This creased postcard from Borden was meant for retailers in southcentral Pennsylvania and northern Maryland. There is no date anywhere, but we can do a little triangulation as we go and narrow it down a bit.
The front of the card shows a display area featuring cows Elsie and Elmer and their child Beauregard. The iconic Elsie the Cow was launched into fame as Borden's mascot 80 years ago, in 1936.1 Her mate, Elmer the Bull, arrived in 1940 and the advertising gurus concocted their first offspring, Beulah and Beauregard, in 1948. So we know that this postcard is from 1948 or after, though it's interesting that Beulah is absent.
Borden's Ice Cream Shoppe in Lafayette, Louisiana.2 It opened in 1940 and is still going strong. One of its employees, Ella Meaux, has worked there since 1961!
Lauren Bassart of The Constant Rambler visited the shoppe in 2015, and the place gets great reviews on TripAdvisor, which is no surprise. Because ice cream.
But we digress. It would be interesting to hear memories of the Borden's Ice Cream locations in York, Harrisburg and Hagerstown and to learn what happened to those parlors. Please share information in the comments section if you have it.
Let's turn now to the back of the postcard...
First up, we have a fine print that describes the traveling display, pictured on the front, that allowed customers to meet live cows representing Elsie and family in person. I'd love to learn more about the history of this display and the types of locations where it was set up. My guess would be state and county fairs. Here's the description of the display:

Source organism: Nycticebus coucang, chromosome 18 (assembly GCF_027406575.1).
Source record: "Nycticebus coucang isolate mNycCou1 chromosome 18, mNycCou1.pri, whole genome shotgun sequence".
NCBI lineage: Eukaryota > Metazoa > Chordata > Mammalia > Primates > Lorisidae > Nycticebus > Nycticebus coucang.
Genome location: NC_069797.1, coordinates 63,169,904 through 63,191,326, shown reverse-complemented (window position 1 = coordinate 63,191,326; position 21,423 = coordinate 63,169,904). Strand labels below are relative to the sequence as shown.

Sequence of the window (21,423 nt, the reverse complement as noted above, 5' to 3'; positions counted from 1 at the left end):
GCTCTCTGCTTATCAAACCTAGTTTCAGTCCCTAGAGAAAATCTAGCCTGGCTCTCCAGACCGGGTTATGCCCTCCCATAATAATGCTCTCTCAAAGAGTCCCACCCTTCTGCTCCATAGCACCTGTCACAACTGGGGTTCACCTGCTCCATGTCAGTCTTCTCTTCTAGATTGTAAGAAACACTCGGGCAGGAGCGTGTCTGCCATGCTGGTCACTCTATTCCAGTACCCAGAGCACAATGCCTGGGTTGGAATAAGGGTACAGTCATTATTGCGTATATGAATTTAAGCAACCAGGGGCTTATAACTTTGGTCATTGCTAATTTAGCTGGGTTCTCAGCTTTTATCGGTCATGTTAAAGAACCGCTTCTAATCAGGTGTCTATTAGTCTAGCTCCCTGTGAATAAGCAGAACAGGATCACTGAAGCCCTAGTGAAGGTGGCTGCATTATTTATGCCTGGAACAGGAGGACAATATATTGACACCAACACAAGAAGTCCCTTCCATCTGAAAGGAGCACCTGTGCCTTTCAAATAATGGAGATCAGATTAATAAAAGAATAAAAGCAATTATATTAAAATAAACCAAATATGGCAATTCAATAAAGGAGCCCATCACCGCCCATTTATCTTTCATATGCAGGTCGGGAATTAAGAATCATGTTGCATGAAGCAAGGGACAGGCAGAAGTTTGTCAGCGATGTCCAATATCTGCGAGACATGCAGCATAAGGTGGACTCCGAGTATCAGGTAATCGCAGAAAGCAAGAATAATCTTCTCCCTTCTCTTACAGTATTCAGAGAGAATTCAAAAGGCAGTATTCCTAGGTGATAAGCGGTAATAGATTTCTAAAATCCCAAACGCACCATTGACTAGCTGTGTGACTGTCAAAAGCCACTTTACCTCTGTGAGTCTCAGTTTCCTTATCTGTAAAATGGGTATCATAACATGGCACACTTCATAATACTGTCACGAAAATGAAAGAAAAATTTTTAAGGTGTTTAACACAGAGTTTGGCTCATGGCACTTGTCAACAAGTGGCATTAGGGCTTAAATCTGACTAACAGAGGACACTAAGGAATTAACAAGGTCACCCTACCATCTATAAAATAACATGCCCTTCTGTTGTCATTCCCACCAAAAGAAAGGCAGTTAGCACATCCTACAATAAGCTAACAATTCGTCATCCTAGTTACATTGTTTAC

"Elmer is at the left, Elsie at right, and young Beauregard in his playpen. Elsie's dressing table, made of barrels, has milk bottle lamps and her toiletries include Tail Wave Set, Henna Fur Glaze and Meadow Mud Pack. Elmer's chair is made of actual wheels with barrel staves for rockers. The sampler over the mantel, Elsie did when she was just a heifer. The candle sticks are half ears of corn and the bed ladders have scythe-handles for supports. Books in the breakfront include The Farmer With Cold Hands, Animal Husbandry and Wivery, and Bulliver's Travels. Elsie's dressing table mirror is a large frying pan and the floor lamp is an old churn."a 1½-cent Martha Washington stamp. That stamp (Scott 805) was first issued in May 1938. But these Presidential Issue stamps were in continuous production and issue through the mid 1950s.
That brings us to the final piece of the puzzle on this postcard (which is also touting Borden's three-flavor sherbet pint package). The typed address tells us that the card was mailed to Getz's General Store, F.L. Getz, Freeland, Maryland.3
Our best information about this store comes from the obituary for Mary Ellen Getz, who died on September 12, 2006, at age 97. Her husband was Francis Lee Getz Sr., who would be the F.L. Getz that this postcard was addressed to. Here's an excerpt from the obituary:
"She and her husband operated the former Getz's General Store at Sunset View in Freeland, Md., from 1951 to 1981, in addition to farming Oakland Farm. ... She enjoyed nature, especially birds, as well as history, reading and cooking shows. Her longevity was often attributed to her knowledge of natural medicine."That's it. One sentence about a community's general store, which was in business for 30 years. Does anyone know or remember more? Please share.
1. Borden still exists, though it is no longer its own company. If I have this straight: The Borden brand is owned and operated by Eagle Family Foods Incorporated, which is itself a fully owned subsidiary of The J.M. Smucker Company, which sells about half of everything in your pantry and fridge.
2. They're open until 10 p.m. Eastern tonight, if you're anywhere near Lafayette, Louisiana, and have a hankering for ice cream.
3. Freeland is an unincorporated community in Baltimore County, Maryland.